Professor Adam Gussow has been educating his blues literature course for 25 years, however by no means earlier than inside a jail. “The blues isn’t just music,” he says, “but it surely’s additionally life lived exhausting.”

John Burnett


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John Burnett


Professor Adam Gussow has been educating his blues literature course for 25 years, however by no means earlier than inside a jail. “The blues isn’t just music,” he says, “but it surely’s additionally life lived exhausting.”

John Burnett

They knew to remain out of Parchman. Life within the jail farm was brutal. The establishment was arrange in 1901 as an enormous, state-run plantation. Chain gangs did necessary discipline work. Harsh self-discipline was meted out by the guards and by trusty convicts.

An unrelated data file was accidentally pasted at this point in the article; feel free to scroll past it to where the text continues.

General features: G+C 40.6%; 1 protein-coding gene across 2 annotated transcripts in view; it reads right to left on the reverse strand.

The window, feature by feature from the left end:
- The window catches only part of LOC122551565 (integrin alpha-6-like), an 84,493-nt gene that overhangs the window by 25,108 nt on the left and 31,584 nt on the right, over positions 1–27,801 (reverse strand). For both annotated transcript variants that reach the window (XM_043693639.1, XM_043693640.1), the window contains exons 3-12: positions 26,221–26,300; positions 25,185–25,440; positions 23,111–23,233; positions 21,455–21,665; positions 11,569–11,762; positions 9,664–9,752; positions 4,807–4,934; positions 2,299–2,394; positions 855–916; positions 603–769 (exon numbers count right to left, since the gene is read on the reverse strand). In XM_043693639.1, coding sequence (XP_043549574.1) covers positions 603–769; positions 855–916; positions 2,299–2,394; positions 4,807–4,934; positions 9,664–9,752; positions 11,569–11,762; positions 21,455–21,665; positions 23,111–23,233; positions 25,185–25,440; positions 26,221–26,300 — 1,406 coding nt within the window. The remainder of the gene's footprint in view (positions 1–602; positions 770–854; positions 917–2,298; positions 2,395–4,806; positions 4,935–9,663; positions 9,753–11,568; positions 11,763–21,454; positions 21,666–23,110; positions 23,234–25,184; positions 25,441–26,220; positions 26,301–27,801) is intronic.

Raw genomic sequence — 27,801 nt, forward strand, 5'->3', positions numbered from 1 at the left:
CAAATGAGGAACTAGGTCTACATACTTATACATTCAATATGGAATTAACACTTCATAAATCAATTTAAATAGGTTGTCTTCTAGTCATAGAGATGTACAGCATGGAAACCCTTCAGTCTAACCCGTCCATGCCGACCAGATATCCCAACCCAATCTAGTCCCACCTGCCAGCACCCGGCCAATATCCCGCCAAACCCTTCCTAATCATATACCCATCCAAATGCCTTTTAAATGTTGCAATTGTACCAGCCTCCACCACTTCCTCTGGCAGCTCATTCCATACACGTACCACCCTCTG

The Delta bluesman Bukka White served time for assault in Parchman and sang about it in his basic, Parchman Farm Blues, launched in 1940.

We set to work within the mornin’, simply at daybreak of day,

We set to work within the mornin’, simply at daybreak of day,

Simply on the settin’ of the solar, that is when the work is finished.

I am down on ole Parchman farm, I sho’ wanna return residence,

I am down on ole Parchman farm, I sho’ wanna return residence,

However I hope some day, I’ll overcome.

“The penitentiary right here in Parchman was referred to as camps for a cause,” says inmate Mitchell Worth, who remembers these instances. “They have been work camps which you’d say symbolizes slave camps. They put them right here to choose cotton and they might whip them with precise whips.”

Melvin Johnson, 62, Jackson, Miss., was additionally doing time again in these days.